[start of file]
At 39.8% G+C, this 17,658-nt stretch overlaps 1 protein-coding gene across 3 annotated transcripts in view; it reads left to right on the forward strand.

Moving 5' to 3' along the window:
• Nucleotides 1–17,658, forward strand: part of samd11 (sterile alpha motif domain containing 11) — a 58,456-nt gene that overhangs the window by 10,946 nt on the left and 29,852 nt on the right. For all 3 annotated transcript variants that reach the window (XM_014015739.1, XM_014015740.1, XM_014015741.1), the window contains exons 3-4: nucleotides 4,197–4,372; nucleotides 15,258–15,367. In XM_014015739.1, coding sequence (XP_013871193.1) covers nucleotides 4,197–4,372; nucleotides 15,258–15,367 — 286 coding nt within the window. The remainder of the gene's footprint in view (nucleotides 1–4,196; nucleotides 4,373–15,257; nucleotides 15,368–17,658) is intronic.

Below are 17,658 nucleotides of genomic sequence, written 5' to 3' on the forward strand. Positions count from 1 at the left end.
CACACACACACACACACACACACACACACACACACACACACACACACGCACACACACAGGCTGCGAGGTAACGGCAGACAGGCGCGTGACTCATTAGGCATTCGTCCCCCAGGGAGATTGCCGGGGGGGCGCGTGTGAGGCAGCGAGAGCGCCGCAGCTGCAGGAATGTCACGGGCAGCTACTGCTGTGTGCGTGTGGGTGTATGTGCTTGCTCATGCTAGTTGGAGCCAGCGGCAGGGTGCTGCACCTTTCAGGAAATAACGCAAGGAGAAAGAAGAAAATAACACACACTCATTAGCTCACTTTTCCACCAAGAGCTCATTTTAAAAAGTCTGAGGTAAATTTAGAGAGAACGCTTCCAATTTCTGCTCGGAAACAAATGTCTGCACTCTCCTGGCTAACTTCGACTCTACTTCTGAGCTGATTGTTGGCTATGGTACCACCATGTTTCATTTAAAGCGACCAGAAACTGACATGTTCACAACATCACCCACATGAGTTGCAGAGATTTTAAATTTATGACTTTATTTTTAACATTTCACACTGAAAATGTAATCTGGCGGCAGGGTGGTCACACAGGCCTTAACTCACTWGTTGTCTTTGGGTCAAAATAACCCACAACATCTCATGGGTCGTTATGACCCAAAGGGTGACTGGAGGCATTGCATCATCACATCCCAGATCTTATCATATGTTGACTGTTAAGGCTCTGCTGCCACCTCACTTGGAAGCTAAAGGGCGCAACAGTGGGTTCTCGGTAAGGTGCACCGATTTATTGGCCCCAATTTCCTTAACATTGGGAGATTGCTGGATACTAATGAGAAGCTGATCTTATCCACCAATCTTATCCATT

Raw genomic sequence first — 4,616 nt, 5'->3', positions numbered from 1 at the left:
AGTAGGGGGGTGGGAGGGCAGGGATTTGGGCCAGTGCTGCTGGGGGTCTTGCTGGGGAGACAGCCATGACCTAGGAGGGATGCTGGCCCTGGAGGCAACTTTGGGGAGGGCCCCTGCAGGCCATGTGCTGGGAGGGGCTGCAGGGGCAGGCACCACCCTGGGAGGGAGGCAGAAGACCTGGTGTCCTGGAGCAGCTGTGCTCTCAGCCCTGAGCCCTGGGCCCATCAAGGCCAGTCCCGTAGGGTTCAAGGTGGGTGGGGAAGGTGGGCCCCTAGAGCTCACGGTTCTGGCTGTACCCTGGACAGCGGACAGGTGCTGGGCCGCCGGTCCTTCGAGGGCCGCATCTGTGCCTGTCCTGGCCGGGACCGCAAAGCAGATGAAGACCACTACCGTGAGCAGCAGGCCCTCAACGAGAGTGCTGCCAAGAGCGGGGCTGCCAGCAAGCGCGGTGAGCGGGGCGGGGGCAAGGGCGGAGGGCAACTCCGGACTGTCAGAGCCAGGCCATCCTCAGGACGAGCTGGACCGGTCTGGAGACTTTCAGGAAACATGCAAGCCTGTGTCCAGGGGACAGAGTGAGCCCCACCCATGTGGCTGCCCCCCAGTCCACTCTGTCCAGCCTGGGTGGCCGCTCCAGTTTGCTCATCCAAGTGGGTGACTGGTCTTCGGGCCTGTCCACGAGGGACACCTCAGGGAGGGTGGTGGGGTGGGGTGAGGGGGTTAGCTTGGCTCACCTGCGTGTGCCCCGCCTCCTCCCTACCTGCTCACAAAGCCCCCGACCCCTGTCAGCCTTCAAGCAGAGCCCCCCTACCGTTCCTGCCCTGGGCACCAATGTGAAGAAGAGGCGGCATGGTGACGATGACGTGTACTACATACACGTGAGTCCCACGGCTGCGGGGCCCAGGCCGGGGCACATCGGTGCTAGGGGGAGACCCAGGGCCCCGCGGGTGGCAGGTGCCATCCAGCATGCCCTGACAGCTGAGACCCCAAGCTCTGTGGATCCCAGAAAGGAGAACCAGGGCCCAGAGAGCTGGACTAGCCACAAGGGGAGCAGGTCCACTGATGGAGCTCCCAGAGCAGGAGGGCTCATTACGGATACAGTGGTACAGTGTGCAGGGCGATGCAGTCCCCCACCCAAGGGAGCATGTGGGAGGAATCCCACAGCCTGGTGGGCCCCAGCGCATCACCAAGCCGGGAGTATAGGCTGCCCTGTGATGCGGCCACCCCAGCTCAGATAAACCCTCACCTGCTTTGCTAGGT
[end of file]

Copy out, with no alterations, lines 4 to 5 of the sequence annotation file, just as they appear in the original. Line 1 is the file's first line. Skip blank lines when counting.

Below are 17,658 nucleotides of genomic sequence, written 5' to 3' on the forward strand. Positions count from 1 at the left end.
CACACACACACACACACACACACACACACACACACACACACACACACGCACACACACAGGCTGCGAGGTAACGGCAGACAGGCGCGTGACTCATTAGGCATTCGTCCCCCAGGGAGATTGCCGGGGGGGCGCGTGTGAGGCAGCGAGAGCGCCGCAGCTGCAGGAATGTCACGGGCAGCTACTGCTGTGTGCGTGTGGGTGTATGTGCTTGCTCATGCTAGTTGGAGCCAGCGGCAGGGTGCTGCACCTTTCAGGAAATAACGCAAGGAGAAAGAAGAAAATAACACACACTCATTAGCTCACTTTTCCACCAAGAGCTCATTTTAAAAAGTCTGAGGTAAATTTAGAGAGAACGCTTCCAATTTCTGCTCGGAAACAAATGTCTGCACTCTCCTGGCTAACTTCGACTCTACTTCTGAGCTGATTGTTGGCTATGGTACCACCATGTTTCATTTAAAGCGACCAGAAACTGACATGTTCACAACATCACCCACATGAGTTGCAGAGATTTTAAATTTATGACTTTATTTTTAACATTTCACACTGAAAATGTAATCTGGCGGCAGGGTGGTCACACAGGCCTTAACTCACTWGTTGTCTTTGGGTCAAAATAACCCACAACATCTCATGGGTCGTTATGACCCAAAGGGTGACTGGAGGCATTGCATCATCACATCCCAGATCTTATCATATGTTGACTGTTAAGGCTCTGCTGCCACCTCACTTGGAAGCTAAAGGGCGCAACAGTGGGTTCTCGGTAAGGTGCACCGATTTATTGGCCCCAATTTCCTTAACATTGGGAGATTGCTGGATACTAATGAGAAGCTGATCTTATCCACCAATCTTATCCATT